Sexual maturity is reached by seven to nine years of age (Garbutt, 1999). Gestation is approximately 119 to 154 days (Pollock, 1975a). The interbirth ratio is two to three years (Powzyk &Thalmann, 2003).


Work Cited

Britt A, Randriamandratonirina NJ, Glasscock KD, Iambana BR. 2002. Diet and feeding behaviour of Indri indri in a low-altitude rain forest. Folia Primatol 73(5):225-39.

Garbutt N. 1999. Mammals of Madagascar. Sussex (UK):Pica Pr. 320p.

Geissmann T, Mutschler T. 2006. Diurnal distribution of loud calls in sympatric wild indris (Indri indri) and ruffed lemurs (Varecia variegata): implications for call functions. Primates 47(4):393-6.

Glander KE, Powzyk JA. 1998. Morphometric of wild Indri indri and Propithecus diadema diadema. Folia Primatol 69(suppl 1):399.

Glessner KDG, Britt A. 2005. Population density and home range size of Indri indri in a protected low altitude rain forest. Int J Primatol 26(4):855-72.

Golden C. 2005. Eaten to endangerment: mammal hunting and the bushmeat trade in Madagascar’s Makira Forest. Undergraduate thesis, Harvard University.

Goodman SM, Ganzhorn JU. 2004. Biogeography of lemurs in the humid forests of Madagascar: the role of elevational distribution and rivers. J Biogeogr 31(1):47-55.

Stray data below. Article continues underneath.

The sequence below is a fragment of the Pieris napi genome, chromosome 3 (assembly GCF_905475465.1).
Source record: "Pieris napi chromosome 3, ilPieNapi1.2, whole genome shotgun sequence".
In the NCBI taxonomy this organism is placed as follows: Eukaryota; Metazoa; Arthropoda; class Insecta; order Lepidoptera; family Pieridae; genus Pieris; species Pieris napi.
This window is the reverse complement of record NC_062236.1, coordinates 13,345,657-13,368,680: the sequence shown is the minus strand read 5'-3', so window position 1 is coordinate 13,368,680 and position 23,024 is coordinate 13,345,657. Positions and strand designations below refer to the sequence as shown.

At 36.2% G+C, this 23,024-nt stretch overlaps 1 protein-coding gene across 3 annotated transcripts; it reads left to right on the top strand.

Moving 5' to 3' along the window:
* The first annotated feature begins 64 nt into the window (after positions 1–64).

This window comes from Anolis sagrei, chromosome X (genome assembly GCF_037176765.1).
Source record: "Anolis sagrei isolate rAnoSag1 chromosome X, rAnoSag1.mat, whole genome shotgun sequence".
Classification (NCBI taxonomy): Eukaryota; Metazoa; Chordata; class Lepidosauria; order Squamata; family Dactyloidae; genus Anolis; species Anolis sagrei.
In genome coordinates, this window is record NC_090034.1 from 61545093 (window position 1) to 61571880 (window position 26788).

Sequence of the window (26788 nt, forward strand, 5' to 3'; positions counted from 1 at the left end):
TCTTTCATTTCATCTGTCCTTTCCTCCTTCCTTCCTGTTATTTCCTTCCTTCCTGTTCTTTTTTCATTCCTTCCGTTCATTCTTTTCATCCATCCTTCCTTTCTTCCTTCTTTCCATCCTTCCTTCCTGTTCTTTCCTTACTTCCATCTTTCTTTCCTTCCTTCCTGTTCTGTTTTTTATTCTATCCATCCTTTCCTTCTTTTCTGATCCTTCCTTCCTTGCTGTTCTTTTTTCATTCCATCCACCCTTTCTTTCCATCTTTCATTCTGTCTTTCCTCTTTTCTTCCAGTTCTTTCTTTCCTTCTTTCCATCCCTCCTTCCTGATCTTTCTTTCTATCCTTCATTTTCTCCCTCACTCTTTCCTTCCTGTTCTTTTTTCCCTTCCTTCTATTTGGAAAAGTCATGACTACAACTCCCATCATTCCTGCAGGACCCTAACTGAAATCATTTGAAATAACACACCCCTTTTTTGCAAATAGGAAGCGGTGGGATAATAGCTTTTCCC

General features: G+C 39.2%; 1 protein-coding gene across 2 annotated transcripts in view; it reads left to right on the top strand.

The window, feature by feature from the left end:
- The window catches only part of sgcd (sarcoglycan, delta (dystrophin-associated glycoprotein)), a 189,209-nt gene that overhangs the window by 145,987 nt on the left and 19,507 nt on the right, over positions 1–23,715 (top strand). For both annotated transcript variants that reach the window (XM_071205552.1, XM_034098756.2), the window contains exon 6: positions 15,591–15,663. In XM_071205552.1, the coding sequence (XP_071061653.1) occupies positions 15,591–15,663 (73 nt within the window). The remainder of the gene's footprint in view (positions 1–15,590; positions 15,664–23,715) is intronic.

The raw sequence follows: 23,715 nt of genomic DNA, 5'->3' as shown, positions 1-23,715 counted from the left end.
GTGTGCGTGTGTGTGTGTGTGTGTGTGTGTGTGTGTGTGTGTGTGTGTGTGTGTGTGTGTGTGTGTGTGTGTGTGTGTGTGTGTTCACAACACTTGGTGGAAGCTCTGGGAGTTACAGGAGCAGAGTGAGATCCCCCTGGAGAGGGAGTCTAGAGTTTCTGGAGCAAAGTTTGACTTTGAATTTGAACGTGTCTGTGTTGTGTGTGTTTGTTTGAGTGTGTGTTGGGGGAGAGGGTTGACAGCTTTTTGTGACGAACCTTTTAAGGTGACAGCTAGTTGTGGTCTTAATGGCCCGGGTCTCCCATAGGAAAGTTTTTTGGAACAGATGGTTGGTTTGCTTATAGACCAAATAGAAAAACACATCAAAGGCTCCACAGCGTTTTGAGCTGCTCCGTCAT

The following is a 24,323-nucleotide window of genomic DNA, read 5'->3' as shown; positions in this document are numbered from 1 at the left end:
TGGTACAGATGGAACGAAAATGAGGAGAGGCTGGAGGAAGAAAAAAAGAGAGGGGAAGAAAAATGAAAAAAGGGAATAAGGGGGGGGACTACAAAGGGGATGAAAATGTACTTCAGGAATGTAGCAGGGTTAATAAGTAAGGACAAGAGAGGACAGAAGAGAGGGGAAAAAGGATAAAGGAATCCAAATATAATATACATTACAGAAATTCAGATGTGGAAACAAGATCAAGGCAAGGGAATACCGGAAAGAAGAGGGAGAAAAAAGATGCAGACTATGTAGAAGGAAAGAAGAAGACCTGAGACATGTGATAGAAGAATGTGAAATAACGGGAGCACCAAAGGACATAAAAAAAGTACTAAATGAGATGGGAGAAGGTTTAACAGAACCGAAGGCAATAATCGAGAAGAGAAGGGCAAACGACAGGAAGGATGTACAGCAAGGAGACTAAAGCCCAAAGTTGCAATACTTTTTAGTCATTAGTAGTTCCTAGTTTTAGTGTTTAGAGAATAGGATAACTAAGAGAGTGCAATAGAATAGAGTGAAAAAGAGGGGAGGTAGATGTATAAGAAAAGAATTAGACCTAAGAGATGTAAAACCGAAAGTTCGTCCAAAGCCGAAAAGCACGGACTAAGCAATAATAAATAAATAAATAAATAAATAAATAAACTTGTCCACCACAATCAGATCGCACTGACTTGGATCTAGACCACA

Goodman SM, O’Connor S, Langrand O. 1993. A review of predation on lemurs: implications for the evolution of social behavior in small, nocturnal primates. In: Kappeler PM, Ganzhorn JU, editors. Lemur social systems and their ecological basis. New York: Plenum Pr. p51-66.

Gould L, Sauther M. 2007. Lemuriformes. In: Campbell CJ, Fuentes A, MacKinnon KC, Panger M, Bearder SK, editors. Primates in perspective. New York:Oxford U Pr. p46-72.

Groves C. 2005. Order primates. In: Wilson DE, Reeder DM, editors. Mammal species of the world: a taxonomic and geographic reference, third edition, volume 1. Baltimore (MD): Johns Hopkins U Pr. p111-84.

Mittermeier RA, Ganzhorn JU, Konstant WR, Glander K, Tattersall I, Groves CP, Rylands AB, Hapke A, Ratsimbazafy J, Mayor MI, Louis Jr EE, Rumpler Y, Schwitzer C, Rasoloarison RM. 2008. Lemur diversity in Madagascar. Int J Primatol 29(6):1607-56.

Mittermeier RA, Konstant WR, Hawkins F, Louis EE, Langrand O, Ratsimbazafy J, Rasoloarison R, Ganzhorn JU, Rajaobelina S, Tattersall I, Meyers DM. 2006. Lemurs of Madagascar. Washington, D.C.: Conservation International. 520p.

Oliver WLR, O’Connor SM. 1980. Circadian distribution of Indri indri group vocalizations: a short period sampling at two study sites near Perinet, eastern Madagascar. Dodo 17:19-27.